Dovizioso keeping his former teammate Casey Stoner at bay to score his first podium on a Tech 3 Yamaha.
Andrea Dovizioso held off a fierce late challenge from Casey Stoner to record his first podium for Yamaha in the Catalunya MotoGP race. Dovizioso was never outside of the top three after the third lap when he was promoted to third by an early mistake from his factory Yamaha rival Spies.
For the opening half of the race, Dovizioso kept his satellite Monster Yamaha Tech 3 machine within striking distance of Jorge Lorenzo and Dani Pedrosa at the front of the field. But a mistake on the brakes for Turn 1 on Lap 14 ended his challenge and dropped him back into the clutches of Stoner and teammate Cal Crutchlow.
The Italian brilliantly fended off Stoner, his former Repsol Honda teammate, to claim third and secure the first podium for the French-based Monster Yamaha Tech 3 squad since Colin Edwards was third in a rain-lashed British Grand Prix at Silverstone nearly 12 months ago.
Dovizioso said: “I could feel the sound of Casey’s bike on the last lap and I pushed really hard to try and not make a mistake because Casey was pushing really hard. His lap time was very fast but I knew I had to push at 100% and not make a mistake because I didn’t want to fight to the last corners because the grip was really bad and it is difficult to fight like this. Apart from that I am really happy because my pace was really close to Lorenzo and Pedrosa. I was only slower by one or two-tenths at the start and it might not look big but it was for me because the grip was bad for everybody and you can’t be more aggressive when the grip is like this. I tried to brake hard and one time I tried too much and I missed a lot of meters without the rear on the ground at Turn 1 and made a mistake. That ended my possibility to try and finish with them finished but I just wanted to concentrate on myself because Cal was with Casey and I didn’t want a battle with them.”
Dovizioso said his first rostrum on board a YZR-M1 was reward for all the hard work his Tech 3 Team has put in to help him adapt him from Honda. “To be in a satellite team and fight with them and take only nine seconds after a big mistake is good. I am happy with Yamaha because they give us the support and like I said before the team has real passion and we are working good. We have improved each time on the bike right from the first test. A few tenths is difficult to close to the front but we are close and maybe nobody expected this situation with us being as fast as we are at this point.”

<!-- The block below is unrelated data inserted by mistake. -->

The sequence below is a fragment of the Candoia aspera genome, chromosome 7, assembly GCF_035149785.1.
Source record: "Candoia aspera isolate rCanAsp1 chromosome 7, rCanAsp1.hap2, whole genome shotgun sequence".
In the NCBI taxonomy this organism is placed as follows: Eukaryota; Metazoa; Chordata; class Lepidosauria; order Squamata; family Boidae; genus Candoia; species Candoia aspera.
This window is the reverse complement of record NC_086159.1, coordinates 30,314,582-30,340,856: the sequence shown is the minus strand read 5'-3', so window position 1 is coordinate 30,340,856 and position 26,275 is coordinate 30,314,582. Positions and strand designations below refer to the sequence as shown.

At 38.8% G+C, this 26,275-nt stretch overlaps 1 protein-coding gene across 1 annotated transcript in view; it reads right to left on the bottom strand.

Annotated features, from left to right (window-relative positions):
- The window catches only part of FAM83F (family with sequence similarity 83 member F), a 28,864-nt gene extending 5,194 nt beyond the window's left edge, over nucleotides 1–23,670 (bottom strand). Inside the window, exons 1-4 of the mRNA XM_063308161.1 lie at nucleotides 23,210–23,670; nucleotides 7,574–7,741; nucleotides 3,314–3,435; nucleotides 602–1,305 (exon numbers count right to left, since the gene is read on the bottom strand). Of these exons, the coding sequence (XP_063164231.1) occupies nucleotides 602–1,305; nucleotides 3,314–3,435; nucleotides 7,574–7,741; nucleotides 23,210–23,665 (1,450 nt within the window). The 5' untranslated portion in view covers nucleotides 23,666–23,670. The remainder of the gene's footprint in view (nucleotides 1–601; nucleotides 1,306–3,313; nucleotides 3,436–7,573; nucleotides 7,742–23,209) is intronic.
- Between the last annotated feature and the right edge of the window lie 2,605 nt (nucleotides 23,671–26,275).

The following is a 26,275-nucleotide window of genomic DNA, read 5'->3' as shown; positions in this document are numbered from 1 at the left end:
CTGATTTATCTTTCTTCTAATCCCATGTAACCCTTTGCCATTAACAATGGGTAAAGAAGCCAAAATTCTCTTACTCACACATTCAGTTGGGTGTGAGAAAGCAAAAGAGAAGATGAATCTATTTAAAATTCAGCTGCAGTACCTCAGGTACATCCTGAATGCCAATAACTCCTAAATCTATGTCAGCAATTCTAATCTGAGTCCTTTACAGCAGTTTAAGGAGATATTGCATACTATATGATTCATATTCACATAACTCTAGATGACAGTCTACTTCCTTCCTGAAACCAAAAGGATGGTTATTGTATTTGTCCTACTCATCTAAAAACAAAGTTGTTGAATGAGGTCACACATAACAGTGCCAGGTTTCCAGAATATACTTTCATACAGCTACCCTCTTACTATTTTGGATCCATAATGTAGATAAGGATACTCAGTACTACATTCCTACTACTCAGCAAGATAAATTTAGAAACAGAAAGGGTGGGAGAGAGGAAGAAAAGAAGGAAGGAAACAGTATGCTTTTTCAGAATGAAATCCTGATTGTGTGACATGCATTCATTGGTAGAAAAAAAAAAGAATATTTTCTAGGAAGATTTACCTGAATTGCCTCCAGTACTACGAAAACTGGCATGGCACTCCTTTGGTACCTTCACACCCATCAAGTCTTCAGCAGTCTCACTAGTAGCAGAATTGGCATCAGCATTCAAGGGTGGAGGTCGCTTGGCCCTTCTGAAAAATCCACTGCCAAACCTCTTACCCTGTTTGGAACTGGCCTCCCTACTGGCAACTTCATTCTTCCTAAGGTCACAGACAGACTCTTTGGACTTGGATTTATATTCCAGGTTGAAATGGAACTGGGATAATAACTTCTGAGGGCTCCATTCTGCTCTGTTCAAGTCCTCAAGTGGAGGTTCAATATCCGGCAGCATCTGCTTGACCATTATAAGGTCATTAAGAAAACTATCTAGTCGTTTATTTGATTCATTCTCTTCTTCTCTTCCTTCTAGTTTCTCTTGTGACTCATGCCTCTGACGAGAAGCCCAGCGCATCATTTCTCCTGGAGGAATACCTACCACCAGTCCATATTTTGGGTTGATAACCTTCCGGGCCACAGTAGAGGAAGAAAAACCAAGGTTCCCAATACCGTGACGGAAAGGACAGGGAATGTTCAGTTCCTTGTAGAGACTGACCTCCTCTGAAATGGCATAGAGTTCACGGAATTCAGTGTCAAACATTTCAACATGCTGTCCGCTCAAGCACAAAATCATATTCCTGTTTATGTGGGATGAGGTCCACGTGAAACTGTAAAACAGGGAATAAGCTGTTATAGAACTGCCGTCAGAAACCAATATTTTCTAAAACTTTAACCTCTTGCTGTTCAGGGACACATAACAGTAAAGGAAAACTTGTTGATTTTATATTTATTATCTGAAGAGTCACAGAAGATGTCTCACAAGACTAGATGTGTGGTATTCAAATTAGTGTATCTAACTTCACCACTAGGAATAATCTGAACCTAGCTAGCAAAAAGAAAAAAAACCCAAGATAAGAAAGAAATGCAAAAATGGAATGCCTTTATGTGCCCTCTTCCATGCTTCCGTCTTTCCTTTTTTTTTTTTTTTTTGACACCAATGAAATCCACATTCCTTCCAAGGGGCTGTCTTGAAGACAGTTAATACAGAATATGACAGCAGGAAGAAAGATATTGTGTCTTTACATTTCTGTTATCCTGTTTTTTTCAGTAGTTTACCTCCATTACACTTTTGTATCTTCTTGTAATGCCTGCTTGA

Crutchlow Still Searching for MotoGP Podium
Cal Crutchlow blamed a lack of rear grip as he failed for the third time in 2012 to convert a front row start into a podium finish in the Catalunya MotoGP race. The British rider held fourth place until Lap 7 when reigning world champion Casey Stoner dropped him back to fifth. It was a position he couldn’t recover despite exerting intense pressure on Stoner until the final lap and the Monster Yamaha Tech 3 rider settled for his fourth top five finish of the campaign.
Cal Crutchlow has been competitive at the front of the pack all year, but has yet to earn a podium in 2012.
The 26-year-old said his podium challenge was blunted by a lack of grip and Crutchlow was due to spend Monday’s Catalunya test session working on the set-up of his YZR-M1 to find out why.
“I feel we have get less rear grip than the other Yamaha riders and why I don’t know,” said Crutchlow. “We will assess it but we have definitely got less grip than Andrea (Dovizioso) and it seems like he’s got more than (Jorge) Lorenzo. We had another good and consistent race and when you are following the world champion it is hard not to learn something.”
What Crutchlow had learned was something he probably already knew. His Yamaha YZR-M1 is exceptional on corner entry and straight line braking but no match for the grunt of Honda’s RC213V on corner exit.
The former World Supersport champion added: “The Honda is just so fast. As soon as they get it upright in a straight line I couldn’t get a run at it. I was very good in straight line braking and tipping into the corner but on the exit Casey was better. It was frustrating because I felt like I couldn’t do anything. I’m not looking for excuses but this was only my second race at this track too.”
Another issue Crutchlow says he must address quickly to bolster his hopes of claiming a first premier class podium on home soil at Silverstone later this month is riding in the early laps with a full fuel tank.
He added: “I nearly crashed about five times in the first few laps and why I don’t know. The only race where I have been able to stay with the leaders at the start has been in Jerez and it was dodgy conditions. Where I am losing my time is in the first laps because of the fuel load. In Jerez because the conditions were iffy we weren’t pushing that hard and once the fuel load gets less the bike is great. The front tire comes back to me and I am not locking the front all of the time or tucking it mid-corner and running wide.”
Crutchlow believes he might have been able to battle for the podium if he had been able to pass Stoner much earlier, adding: “I’d have liked to have battled for the podium at the end and I think if I could have passed Casey I could have gone with Andrea. I was strong in some parts of the track and Casey in others, so each time I’d close up, he would be able to pull away and manage the gap. I couldn’t do anything else to get by him but he’s not the World Champion for nothing. He rode brilliantly and I’ve got to be happy to be so close to him on a track I’ve only raced on twice now. I qualified on the front row and finished in the top five, so there are so many positives to take away from this weekend.”
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